Mount Crawford (S.A.)
Mount Crawford is a hill in South Australia approximately 15 km north of Birdwood, in the Mount Lofty Ranges. It also refers to the Mount Crawford Forest which is a grouping of several government forest lands in the area, the largest encompassing the area around Mount Crawford – others are to the west at Mount Gawler and south around Cudlee Creek and Kangaroo Creek Dam.
The Barossa Valley is directly to the north.
The forest headquarters and an information centre are located near Mount Crawford. Most of the timber grown are pine trees, though there are some native eucalypt plantations. The Heysen Trail passes through the forests.
An alluvial goldrush occurred in the area in the late nineteenth century, and fossicking still goes on in the area today. The forests are also popularly used for recreational purposes, with school fairs and camps being held there, along with a rally car race.
Fossicking for gold, diamonds, opal, garnet and other gems is one of the more unusual recreational opportunities offered by Mount Crawford Forest.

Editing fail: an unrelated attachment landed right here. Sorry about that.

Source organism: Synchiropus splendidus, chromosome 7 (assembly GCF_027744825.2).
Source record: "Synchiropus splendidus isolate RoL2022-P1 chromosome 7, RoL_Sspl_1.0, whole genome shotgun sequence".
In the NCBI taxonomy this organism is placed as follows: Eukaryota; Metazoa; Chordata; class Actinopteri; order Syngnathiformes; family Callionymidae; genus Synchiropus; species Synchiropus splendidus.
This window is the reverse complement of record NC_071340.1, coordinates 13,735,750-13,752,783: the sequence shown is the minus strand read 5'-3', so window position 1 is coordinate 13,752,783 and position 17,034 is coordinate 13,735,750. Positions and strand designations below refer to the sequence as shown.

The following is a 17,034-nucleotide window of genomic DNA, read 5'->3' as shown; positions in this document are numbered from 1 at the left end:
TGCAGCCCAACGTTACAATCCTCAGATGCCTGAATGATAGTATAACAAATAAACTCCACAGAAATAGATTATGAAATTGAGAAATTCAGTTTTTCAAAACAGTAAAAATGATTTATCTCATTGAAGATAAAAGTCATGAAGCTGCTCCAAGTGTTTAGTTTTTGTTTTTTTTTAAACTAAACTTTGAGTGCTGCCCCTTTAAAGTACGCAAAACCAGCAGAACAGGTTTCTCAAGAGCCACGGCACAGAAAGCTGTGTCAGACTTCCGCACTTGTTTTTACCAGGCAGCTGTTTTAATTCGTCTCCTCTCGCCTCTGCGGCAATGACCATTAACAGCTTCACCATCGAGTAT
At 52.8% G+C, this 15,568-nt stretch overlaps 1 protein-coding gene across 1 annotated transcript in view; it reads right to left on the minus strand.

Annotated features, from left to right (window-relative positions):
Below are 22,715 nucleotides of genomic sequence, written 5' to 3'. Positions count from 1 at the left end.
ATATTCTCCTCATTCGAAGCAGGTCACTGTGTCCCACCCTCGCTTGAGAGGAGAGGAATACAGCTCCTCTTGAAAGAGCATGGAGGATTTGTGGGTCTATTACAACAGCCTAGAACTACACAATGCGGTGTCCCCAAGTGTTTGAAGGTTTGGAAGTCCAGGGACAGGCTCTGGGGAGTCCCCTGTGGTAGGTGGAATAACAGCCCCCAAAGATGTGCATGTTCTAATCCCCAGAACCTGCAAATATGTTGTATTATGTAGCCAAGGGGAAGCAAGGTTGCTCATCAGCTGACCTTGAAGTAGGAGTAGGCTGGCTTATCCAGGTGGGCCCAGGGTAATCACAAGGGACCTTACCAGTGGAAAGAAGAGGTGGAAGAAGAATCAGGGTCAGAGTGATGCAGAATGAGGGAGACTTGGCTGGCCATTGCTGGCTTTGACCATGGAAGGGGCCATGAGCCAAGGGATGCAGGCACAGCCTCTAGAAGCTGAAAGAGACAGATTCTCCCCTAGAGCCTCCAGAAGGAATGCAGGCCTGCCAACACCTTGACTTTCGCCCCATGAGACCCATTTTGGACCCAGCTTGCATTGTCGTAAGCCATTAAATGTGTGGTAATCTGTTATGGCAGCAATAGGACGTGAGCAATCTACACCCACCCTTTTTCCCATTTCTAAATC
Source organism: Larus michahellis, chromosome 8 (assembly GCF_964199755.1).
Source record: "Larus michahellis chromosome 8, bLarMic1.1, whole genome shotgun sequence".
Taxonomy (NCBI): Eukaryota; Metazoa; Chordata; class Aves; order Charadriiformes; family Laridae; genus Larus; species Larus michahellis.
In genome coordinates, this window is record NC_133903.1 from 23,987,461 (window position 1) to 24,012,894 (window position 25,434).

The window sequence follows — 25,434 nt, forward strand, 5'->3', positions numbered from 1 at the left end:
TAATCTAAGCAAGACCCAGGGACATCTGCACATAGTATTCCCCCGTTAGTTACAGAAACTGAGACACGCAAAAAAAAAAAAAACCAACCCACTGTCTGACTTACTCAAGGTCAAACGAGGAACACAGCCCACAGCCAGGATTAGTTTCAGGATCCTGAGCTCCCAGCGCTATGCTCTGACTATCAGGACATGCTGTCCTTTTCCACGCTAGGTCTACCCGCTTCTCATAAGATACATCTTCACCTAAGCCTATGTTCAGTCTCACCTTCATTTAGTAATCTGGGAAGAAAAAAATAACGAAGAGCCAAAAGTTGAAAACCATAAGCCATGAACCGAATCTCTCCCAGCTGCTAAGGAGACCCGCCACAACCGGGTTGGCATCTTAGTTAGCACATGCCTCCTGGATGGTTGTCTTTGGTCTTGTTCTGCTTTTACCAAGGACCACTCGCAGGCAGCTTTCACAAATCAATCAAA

Mount Crawford Forest is in an historic mining area of the Adelaide Hills.
You’ll find a network of roads and trails within the forest is used extensively by bushwalkers, cyclists and horse riders, and picnicking and camping facilities are provided.
The Indigenous name for Mount Crawford is unknown. The mount was named in 1839 by Charles Sturt after James Coutts Crawford (1817–1889). Crawford had a Royal Navy background. He and his drovers arrived overland from NSW in April 1839 with 700 cattle, setting up a hut and cattle run at the base of the mount. Crawford soon moved on to be a pioneer of Wellington, New Zealand.
In February 1840 Crawford’s hutkeeper, an old soldier, was bailed up by bushrangers Curran, Hughes, and Fox, who robbed his arms and rations. Curran and Hughes were executed by hanging at Adelaide on 16 March 1840 for an armed robbery committed earlier near Gawler.
The pioneer families during the first decades of closer settlement included surnames such as Coleman, Hammat, Rankine, Polden, Murray, Warren, and Whyte. The subsequent history was one of mining and pastoralism, until being largely replaced by forestry and recreation activities.